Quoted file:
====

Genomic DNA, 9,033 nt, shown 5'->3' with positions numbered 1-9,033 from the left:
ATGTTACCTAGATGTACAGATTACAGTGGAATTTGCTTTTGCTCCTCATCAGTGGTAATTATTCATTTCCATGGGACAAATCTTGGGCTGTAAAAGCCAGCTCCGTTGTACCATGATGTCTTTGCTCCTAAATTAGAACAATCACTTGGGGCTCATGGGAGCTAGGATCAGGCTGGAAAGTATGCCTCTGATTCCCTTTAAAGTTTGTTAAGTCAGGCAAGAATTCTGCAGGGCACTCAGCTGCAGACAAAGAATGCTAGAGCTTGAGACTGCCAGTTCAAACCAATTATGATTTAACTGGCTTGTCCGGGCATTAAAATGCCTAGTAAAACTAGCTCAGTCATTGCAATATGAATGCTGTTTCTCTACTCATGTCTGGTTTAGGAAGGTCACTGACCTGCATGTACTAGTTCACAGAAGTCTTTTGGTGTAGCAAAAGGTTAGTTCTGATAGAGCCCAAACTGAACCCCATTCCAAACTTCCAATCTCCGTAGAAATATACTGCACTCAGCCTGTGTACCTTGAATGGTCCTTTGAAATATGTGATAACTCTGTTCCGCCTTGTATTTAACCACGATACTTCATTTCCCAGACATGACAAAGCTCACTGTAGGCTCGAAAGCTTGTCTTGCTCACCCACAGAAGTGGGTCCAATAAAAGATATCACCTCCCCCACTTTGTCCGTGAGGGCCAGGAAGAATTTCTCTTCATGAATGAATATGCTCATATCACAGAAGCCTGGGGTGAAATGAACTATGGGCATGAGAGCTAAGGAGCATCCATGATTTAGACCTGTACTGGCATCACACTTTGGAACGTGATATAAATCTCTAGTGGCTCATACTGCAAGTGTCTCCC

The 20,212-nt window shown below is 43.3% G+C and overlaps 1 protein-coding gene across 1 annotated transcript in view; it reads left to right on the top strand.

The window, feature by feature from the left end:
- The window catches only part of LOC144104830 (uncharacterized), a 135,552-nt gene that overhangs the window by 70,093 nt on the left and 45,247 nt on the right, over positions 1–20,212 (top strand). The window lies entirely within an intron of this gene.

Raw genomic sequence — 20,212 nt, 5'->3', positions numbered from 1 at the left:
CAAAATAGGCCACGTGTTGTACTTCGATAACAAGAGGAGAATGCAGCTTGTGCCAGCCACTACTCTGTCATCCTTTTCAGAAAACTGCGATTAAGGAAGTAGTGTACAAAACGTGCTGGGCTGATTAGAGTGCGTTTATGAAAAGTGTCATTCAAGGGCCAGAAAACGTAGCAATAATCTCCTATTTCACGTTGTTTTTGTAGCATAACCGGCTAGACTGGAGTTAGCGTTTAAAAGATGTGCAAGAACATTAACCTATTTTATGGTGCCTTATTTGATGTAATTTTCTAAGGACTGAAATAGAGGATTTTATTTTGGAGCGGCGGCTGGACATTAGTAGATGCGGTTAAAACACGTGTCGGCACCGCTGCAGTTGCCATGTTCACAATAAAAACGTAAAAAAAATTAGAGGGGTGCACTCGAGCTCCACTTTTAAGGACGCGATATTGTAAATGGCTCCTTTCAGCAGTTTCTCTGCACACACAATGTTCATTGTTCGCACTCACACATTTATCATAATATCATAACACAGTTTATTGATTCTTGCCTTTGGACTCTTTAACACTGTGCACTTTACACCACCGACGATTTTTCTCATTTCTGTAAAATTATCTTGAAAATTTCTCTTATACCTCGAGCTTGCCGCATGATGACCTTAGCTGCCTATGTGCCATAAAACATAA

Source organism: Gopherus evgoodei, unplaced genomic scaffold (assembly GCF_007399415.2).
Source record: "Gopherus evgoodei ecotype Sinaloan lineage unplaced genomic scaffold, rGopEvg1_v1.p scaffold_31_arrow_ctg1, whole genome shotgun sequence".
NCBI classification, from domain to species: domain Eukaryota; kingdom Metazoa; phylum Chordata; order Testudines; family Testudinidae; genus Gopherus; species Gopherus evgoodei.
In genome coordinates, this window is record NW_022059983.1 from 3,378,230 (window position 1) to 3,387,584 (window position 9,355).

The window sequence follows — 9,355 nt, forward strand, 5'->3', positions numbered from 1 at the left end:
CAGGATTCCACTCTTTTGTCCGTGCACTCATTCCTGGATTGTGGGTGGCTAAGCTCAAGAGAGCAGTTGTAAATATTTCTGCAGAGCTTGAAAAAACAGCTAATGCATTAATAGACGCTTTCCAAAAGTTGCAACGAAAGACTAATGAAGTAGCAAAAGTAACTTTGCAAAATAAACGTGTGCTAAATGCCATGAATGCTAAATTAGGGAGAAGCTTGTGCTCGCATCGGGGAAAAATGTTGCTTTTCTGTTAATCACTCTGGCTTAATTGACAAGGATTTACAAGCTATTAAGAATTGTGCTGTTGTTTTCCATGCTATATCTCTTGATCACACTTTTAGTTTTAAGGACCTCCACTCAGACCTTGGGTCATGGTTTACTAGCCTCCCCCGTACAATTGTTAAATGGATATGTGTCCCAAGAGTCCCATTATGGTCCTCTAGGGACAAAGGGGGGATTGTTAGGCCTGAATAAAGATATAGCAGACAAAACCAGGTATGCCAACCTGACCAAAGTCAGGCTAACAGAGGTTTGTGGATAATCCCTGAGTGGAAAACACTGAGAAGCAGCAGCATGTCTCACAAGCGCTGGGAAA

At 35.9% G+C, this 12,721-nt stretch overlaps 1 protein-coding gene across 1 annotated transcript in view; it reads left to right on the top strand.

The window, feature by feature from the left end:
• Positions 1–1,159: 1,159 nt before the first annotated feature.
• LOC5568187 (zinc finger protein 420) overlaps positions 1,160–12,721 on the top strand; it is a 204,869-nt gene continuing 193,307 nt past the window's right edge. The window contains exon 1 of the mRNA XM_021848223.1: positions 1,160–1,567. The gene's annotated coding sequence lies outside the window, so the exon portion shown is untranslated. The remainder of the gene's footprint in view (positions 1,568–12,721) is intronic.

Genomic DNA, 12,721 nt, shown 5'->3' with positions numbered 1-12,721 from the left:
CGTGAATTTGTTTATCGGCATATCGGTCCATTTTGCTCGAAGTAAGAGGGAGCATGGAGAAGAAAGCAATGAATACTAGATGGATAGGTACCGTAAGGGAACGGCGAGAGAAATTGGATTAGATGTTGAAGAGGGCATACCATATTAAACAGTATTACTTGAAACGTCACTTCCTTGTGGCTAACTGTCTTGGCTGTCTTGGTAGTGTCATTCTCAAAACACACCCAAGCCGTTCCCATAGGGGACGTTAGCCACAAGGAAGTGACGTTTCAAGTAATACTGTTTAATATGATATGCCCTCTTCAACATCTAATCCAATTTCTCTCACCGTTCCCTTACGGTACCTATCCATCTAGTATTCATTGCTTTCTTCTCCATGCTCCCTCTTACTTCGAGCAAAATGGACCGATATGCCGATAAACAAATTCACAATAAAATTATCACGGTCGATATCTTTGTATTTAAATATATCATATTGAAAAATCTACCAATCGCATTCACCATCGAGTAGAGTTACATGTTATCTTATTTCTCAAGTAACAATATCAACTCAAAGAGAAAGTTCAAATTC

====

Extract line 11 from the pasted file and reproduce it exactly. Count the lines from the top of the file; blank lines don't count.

In genome coordinates, this window is record NW_022059983.1 from 3,378,230 (window position 1) to 3,387,584 (window position 9,355).